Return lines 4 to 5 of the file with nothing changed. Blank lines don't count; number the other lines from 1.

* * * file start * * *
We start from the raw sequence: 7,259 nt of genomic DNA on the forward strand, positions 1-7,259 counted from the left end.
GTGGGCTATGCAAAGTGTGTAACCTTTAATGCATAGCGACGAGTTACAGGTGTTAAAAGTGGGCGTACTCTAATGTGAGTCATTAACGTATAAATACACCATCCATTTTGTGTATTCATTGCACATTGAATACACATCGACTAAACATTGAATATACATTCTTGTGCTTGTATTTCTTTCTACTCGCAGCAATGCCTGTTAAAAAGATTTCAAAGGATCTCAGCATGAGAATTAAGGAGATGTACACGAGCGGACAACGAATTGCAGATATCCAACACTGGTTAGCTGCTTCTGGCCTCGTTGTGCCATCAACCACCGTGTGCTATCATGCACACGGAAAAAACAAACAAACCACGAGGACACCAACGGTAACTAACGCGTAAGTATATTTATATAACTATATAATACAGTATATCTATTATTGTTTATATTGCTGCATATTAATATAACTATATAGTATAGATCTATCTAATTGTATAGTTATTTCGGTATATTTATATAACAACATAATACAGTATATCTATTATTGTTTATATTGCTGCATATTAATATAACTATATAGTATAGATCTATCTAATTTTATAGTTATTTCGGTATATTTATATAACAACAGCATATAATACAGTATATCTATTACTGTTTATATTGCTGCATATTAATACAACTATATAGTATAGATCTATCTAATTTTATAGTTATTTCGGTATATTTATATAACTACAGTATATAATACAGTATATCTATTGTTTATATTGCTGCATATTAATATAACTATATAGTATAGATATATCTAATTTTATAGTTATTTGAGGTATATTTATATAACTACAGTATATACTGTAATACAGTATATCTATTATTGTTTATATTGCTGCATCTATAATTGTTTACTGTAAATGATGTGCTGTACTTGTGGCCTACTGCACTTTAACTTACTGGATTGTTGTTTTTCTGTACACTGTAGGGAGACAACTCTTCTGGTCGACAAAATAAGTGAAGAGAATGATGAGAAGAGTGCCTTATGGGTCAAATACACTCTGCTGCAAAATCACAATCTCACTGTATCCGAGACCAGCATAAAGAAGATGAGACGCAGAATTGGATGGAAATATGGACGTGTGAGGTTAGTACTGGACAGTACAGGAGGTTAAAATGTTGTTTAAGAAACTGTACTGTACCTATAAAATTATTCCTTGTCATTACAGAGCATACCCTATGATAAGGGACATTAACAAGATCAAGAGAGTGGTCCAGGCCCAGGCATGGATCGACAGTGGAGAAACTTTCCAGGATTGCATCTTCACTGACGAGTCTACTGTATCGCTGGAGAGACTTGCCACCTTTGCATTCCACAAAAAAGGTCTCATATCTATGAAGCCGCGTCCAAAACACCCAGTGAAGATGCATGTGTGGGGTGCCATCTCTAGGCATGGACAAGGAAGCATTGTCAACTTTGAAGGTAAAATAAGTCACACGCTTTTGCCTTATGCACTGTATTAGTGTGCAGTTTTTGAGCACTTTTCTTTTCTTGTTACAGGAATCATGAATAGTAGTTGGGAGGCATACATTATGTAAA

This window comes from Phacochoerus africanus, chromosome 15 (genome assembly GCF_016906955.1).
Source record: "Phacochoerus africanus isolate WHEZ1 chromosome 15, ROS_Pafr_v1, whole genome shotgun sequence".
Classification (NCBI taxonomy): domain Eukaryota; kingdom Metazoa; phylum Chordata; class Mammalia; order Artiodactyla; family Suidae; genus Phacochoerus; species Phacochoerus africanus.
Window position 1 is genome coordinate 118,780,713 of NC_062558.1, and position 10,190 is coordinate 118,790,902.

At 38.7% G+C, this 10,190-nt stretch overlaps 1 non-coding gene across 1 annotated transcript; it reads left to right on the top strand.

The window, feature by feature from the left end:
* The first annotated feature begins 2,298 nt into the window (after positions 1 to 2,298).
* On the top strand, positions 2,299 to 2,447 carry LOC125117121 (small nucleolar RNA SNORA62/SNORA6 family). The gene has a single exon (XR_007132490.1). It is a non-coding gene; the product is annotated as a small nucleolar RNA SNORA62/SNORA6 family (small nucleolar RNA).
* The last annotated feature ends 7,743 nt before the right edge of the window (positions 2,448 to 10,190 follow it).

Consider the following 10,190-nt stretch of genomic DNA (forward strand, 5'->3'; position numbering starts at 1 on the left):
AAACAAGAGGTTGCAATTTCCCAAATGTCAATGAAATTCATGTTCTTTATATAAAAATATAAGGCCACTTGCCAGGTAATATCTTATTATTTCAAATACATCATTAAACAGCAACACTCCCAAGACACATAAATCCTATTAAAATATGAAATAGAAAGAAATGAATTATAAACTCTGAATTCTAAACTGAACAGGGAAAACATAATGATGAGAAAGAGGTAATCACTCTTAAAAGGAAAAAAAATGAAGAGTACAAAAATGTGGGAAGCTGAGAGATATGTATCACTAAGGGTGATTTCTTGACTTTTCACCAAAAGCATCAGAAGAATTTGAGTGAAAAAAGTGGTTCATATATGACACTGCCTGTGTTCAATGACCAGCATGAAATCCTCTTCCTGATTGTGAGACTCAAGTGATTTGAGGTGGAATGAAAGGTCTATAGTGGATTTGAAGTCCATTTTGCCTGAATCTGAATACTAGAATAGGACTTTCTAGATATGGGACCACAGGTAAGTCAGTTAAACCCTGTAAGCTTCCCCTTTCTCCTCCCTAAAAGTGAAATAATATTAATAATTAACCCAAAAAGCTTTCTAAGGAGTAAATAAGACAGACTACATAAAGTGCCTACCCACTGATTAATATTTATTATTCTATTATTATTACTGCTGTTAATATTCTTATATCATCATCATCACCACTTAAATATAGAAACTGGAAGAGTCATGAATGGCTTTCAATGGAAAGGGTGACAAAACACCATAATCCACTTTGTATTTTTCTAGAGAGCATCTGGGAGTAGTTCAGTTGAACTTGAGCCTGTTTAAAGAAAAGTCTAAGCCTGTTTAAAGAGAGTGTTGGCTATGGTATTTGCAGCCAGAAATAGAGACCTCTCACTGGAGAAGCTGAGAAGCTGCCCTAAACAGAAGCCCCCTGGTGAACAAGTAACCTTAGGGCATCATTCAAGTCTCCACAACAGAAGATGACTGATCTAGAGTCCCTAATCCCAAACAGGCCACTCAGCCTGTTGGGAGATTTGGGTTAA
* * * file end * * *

Source record: "Phacochoerus africanus isolate WHEZ1 chromosome 15, ROS_Pafr_v1, whole genome shotgun sequence".
Classification (NCBI taxonomy): domain Eukaryota; kingdom Metazoa; phylum Chordata; class Mammalia; order Artiodactyla; family Suidae; genus Phacochoerus; species Phacochoerus africanus.